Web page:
‘DREDGE’ combines relaxation and light horror into an engaging, flawed game

Erich Raumann, Deputy Managing Editor

Video Transcript:

“DREDGE” is a video game which came out last march on every platform to great acclaim. It’s a $25 exploration adventure game developed by Black salt. You play as a fisherman who just came to the fictional archipelago of “the marrows” to try and make a living selling fish to the small towns inhabiting the islands. Or, at least, that’s what the game tells you at the start.

The game really is a half relaxing fishing game, and half Lovecraftian horror story. It manages to mix sailing around scenic islands and finding cool fish along with discovering the mind-bending secrets of an archipelago filled with eldritch horrors into one cohesive, engaging game. It doesn’t always do it perfectly, but nonetheless it’s an engaging, atmospheric, and all-around excellent game. 

The core gameplay loop of “DREDGE” is simple –  you sail around looking for spots with schools of fish – when you find them and cast your line, you’ll be launched into these little minigames where you have to press a button at the right time to pull up the fish quicker. These are pretty simple and aren’t difficult, but new variations of the game keep cropping up as you discover new types of fish, which keep things fresh.  You’ll want to be catching fish as fast as possible, because, as it gets to be night on the open ocean, rarer and more valuable fish come to the surface, but in turn supernatural occurrences will haunt you and damage your boat as it gets into the wee hours of the morning. 

Even if you manage to avoid these horrors, your character starts getting sleep deprived and paranoid if he doesn’t have the chance to sleep every night at a dock. The fish you manage to get in these day-long excursions can be sold for money, which you primarily use on upgrading your ship, who’s hull is a tetris like game board, which forces you to think about what fishing rods and engines to equip your boat with in order to leave the most amount of room for the fish you find.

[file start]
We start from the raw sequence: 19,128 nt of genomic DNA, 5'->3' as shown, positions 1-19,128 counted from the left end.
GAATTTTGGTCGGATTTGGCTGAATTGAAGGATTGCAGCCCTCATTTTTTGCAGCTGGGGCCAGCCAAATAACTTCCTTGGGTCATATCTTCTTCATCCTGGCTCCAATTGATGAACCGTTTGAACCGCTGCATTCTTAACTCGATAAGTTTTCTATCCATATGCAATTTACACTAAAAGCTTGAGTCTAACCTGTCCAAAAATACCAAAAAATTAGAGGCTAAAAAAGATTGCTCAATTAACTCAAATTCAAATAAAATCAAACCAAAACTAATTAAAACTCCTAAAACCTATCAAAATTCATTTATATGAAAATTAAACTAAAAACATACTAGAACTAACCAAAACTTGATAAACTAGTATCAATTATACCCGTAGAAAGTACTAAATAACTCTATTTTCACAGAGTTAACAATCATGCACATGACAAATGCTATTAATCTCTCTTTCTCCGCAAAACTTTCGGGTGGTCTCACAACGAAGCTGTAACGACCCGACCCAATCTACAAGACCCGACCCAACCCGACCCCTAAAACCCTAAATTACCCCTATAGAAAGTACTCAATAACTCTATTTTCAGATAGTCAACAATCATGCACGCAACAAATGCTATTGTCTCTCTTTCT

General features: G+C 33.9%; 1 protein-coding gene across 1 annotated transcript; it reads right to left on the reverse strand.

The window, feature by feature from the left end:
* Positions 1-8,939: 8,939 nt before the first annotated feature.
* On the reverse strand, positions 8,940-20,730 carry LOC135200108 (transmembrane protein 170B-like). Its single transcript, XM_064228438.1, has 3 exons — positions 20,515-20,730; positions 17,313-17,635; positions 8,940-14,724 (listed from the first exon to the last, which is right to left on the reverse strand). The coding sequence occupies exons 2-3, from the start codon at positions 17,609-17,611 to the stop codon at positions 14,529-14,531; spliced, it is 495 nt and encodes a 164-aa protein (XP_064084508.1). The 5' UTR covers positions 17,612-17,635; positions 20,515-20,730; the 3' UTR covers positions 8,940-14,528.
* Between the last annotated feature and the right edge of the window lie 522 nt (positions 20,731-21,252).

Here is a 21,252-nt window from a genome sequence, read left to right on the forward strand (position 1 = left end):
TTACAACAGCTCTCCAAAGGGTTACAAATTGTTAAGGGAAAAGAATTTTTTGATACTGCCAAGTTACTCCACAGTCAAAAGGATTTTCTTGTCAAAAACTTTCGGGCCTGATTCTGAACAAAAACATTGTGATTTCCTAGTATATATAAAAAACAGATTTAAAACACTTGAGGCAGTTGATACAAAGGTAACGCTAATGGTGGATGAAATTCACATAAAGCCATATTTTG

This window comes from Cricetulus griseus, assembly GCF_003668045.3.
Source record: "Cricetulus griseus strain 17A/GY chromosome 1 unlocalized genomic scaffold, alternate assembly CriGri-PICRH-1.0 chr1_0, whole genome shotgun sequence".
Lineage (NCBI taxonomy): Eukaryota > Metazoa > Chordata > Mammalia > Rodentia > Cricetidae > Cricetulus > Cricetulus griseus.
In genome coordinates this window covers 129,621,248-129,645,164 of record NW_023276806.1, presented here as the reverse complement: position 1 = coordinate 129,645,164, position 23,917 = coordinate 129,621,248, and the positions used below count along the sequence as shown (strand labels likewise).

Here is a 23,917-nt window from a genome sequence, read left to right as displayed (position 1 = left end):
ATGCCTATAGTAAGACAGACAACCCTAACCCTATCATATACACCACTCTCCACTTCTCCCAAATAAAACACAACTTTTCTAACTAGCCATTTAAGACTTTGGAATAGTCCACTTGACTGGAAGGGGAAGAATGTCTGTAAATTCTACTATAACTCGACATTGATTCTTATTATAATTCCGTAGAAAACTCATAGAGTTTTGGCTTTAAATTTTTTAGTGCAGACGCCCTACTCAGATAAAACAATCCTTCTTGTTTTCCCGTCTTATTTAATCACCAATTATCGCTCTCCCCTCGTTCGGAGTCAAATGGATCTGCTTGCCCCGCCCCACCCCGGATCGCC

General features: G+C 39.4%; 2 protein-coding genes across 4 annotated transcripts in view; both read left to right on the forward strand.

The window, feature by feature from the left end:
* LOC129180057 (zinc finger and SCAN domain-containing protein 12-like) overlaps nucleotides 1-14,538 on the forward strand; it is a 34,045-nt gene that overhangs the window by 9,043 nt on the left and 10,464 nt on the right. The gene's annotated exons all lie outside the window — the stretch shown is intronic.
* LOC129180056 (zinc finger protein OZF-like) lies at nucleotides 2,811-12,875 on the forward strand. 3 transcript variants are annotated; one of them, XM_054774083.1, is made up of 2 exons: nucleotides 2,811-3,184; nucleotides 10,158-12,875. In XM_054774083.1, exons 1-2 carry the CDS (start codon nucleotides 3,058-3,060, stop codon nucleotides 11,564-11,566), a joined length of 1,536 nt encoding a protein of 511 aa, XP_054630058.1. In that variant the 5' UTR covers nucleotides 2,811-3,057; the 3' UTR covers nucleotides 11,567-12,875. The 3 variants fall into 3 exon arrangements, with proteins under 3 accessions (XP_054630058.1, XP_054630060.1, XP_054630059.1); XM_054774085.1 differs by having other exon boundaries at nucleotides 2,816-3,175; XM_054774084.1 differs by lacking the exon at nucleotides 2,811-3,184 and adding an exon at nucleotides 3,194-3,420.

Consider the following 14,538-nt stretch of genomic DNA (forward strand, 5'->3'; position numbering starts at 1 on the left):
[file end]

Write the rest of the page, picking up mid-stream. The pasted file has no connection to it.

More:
Quickly, though, you realize the real goal of the game is to dredge up relics from a crashed ship and return them to a recluse collector who has mysterious eldritch powers. You’ll complete 5 quests, 1 for each cluster of islands, in order to finish the game. These quests vary in quality and length, but their main purpose is to make you explore their respective islands and find the new fish that inhabit them. What “DREDGE” truly is engaging is the things you discover on the side. There are the 5 main island clusters, but many smaller islands strewn between them – this is where you find all the sidequests, which is where the magic really happens. 

For example, there are mysterious cultists in some of the more remote islands who ask you for specific types of fish which become increasingly harder to locate and catch. The first one I found, I gave up on because I couldn’t find one of the fish he wanted. A few days later I found it, but when I returned he had starved to death, unable to give me whatever reward I was expecting. I was disappointed, but this was one of the moments where the game felt alive – your choices, and, more importantly, your mistakes have an actual impact on the gameplay and archipelago. There are plenty of other events like this which underscore the games lovecraftian tone – sell the fishmonger the corrupted fish he craves, and he’ll bar his door for a few days performing some kind of ritual, which makes money tough for a while. You can find the old mayor of the town you fish for stranded on a barren rock. Through his ramblings, you can piece together some of the main secrets of the game. It’s moments like this when the world feels alive which make the game truly special.